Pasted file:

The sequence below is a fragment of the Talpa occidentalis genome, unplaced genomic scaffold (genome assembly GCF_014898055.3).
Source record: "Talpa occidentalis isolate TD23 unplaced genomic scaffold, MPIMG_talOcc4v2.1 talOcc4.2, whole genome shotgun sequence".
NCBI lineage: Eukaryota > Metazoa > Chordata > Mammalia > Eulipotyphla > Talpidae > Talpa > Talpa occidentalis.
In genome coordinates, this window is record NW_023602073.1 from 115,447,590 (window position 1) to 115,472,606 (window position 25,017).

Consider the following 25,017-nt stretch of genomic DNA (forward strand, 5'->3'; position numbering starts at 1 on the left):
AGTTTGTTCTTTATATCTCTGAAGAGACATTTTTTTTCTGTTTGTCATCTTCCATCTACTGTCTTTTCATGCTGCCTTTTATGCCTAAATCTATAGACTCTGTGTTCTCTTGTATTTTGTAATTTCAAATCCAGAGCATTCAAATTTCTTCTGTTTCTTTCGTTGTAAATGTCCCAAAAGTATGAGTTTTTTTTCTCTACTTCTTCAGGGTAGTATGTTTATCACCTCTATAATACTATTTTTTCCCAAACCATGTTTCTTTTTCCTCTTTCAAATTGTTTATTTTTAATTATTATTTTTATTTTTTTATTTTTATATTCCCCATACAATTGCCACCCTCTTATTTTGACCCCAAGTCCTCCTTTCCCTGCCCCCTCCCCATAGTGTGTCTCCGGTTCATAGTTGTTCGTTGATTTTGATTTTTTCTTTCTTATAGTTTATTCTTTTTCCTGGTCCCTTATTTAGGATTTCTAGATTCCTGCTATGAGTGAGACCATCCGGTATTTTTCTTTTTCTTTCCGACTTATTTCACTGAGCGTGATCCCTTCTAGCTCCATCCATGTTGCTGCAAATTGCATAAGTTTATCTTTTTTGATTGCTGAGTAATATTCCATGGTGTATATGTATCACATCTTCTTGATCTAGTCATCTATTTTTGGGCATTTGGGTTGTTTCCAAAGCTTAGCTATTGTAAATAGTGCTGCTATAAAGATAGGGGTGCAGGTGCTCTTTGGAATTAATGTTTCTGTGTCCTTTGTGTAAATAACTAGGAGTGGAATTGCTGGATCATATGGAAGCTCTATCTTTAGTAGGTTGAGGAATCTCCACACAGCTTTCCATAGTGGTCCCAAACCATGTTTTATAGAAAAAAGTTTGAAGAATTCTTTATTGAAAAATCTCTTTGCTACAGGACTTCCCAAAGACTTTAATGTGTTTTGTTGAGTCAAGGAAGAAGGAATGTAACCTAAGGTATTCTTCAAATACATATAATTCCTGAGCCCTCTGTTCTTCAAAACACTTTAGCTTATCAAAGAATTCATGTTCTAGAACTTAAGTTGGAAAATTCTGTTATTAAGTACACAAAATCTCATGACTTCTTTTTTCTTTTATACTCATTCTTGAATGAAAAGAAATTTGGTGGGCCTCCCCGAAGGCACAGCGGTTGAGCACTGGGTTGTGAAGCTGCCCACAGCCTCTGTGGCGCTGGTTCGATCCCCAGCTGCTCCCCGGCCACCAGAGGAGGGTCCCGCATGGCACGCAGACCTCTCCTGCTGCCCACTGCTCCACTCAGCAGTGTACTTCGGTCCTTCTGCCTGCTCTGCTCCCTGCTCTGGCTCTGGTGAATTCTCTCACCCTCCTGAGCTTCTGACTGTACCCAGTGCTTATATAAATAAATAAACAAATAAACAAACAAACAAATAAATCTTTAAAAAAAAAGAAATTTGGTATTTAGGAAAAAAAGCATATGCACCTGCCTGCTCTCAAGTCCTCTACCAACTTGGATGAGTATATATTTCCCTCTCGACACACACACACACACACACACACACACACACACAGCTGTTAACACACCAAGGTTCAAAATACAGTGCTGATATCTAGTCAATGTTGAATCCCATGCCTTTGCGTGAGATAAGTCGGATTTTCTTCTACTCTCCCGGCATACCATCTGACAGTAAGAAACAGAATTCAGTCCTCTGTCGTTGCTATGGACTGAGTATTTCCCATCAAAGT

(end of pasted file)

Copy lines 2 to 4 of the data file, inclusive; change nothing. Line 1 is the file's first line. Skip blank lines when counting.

Source record: "Talpa occidentalis isolate TD23 unplaced genomic scaffold, MPIMG_talOcc4v2.1 talOcc4.2, whole genome shotgun sequence".
NCBI lineage: Eukaryota > Metazoa > Chordata > Mammalia > Eulipotyphla > Talpidae > Talpa > Talpa occidentalis.
In genome coordinates, this window is record NW_023602073.1 from 115,447,590 (window position 1) to 115,472,606 (window position 25,017).